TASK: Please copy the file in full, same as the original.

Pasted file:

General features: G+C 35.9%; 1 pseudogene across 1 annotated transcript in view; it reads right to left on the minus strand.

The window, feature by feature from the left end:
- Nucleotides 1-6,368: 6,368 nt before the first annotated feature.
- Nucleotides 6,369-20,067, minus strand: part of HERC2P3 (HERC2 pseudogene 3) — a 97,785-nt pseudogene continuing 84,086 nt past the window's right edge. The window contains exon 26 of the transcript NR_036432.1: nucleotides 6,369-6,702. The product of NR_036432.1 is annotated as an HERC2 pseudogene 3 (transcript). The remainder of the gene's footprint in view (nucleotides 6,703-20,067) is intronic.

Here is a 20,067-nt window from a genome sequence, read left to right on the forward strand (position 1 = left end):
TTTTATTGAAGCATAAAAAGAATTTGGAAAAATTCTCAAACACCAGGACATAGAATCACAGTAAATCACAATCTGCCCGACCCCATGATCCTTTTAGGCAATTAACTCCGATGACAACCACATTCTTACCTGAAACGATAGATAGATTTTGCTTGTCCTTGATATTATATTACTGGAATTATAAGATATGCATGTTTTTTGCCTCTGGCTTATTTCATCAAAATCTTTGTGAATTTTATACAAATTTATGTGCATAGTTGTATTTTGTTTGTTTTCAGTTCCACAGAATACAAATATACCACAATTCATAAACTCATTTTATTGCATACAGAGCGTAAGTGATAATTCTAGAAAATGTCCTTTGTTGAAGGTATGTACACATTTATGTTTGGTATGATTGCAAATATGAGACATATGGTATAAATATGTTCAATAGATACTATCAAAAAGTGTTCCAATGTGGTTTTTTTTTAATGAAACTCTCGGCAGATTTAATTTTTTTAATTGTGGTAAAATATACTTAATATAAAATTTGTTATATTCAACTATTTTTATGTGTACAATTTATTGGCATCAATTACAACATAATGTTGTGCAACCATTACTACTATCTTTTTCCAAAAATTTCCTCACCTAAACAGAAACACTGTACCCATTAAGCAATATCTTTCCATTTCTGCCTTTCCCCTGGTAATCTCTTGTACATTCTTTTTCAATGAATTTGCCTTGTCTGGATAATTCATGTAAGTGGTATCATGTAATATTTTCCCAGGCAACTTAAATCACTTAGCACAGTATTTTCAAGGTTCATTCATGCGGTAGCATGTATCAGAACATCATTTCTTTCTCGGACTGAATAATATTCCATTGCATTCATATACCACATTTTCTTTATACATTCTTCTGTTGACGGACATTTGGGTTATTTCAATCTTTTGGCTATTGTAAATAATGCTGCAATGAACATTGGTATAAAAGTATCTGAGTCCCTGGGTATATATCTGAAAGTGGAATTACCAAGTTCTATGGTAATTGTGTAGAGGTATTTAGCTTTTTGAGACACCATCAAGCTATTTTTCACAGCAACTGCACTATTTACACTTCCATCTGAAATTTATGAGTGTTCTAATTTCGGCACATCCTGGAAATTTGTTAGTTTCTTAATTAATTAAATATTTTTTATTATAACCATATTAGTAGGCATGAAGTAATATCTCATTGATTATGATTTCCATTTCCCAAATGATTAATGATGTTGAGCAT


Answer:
General features: G+C 35.9%; 1 pseudogene across 1 annotated transcript in view; it reads right to left on the minus strand.

The window, feature by feature from the left end:
- Nucleotides 1-6,368: 6,368 nt before the first annotated feature.
- Nucleotides 6,369-20,067, minus strand: part of HERC2P3 (HERC2 pseudogene 3) — a 97,785-nt pseudogene continuing 84,086 nt past the window's right edge. The window contains exon 26 of the transcript NR_036432.1: nucleotides 6,369-6,702. The product of NR_036432.1 is annotated as an HERC2 pseudogene 3 (transcript). The remainder of the gene's footprint in view (nucleotides 6,703-20,067) is intronic.

Here is a 20,067-nt window from a genome sequence, read left to right on the forward strand (position 1 = left end):
TTTTATTGAAGCATAAAAAGAATTTGGAAAAATTCTCAAACACCAGGACATAGAATCACAGTAAATCACAATCTGCCCGACCCCATGATCCTTTTAGGCAATTAACTCCGATGACAACCACATTCTTACCTGAAACGATAGATAGATTTTGCTTGTCCTTGATATTATATTACTGGAATTATAAGATATGCATGTTTTTTGCCTCTGGCTTATTTCATCAAAATCTTTGTGAATTTTATACAAATTTATGTGCATAGTTGTATTTTGTTTGTTTTCAGTTCCACAGAATACAAATATACCACAATTCATAAACTCATTTTATTGCATACAGAGCGTAAGTGATAATTCTAGAAAATGTCCTTTGTTGAAGGTATGTACACATTTATGTTTGGTATGATTGCAAATATGAGACATATGGTATAAATATGTTCAATAGATACTATCAAAAAGTGTTCCAATGTGGTTTTTTTTTAATGAAACTCTCGGCAGATTTAATTTTTTTAATTGTGGTAAAATATACTTAATATAAAATTTGTTATATTCAACTATTTTTATGTGTACAATTTATTGGCATCAATTACAACATAATGTTGTGCAACCATTACTACTATCTTTTTCCAAAAATTTCCTCACCTAAACAGAAACACTGTACCCATTAAGCAATATCTTTCCATTTCTGCCTTTCCCCTGGTAATCTCTTGTACATTCTTTTTCAATGAATTTGCCTTGTCTGGATAATTCATGTAAGTGGTATCATGTAATATTTTCCCAGGCAACTTAAATCACTTAGCACAGTATTTTCAAGGTTCATTCATGCGGTAGCATGTATCAGAACATCATTTCTTTCTCGGACTGAATAATATTCCATTGCATTCATATACCACATTTTCTTTATACATTCTTCTGTTGACGGACATTTGGGTTATTTCAATCTTTTGGCTATTGTAAATAATGCTGCAATGAACATTGGTATAAAAGTATCTGAGTCCCTGGGTATATATCTGAAAGTGGAATTACCAAGTTCTATGGTAATTGTGTAGAGGTATTTAGCTTTTTGAGACACCATCAAGCTATTTTTCACAGCAACTGCACTATTTACACTTCCATCTGAAATTTATGAGTGTTCTAATTTCGGCACATCCTGGAAATTTGTTAGTTTCTTAATTAATTAAATATTTTTTATTATAACCATATTAGTAGGCATGAAGTAATATCTCATTGATTATGATTTCCATTTCCCAAATGATTAATGATGTTGAGCAT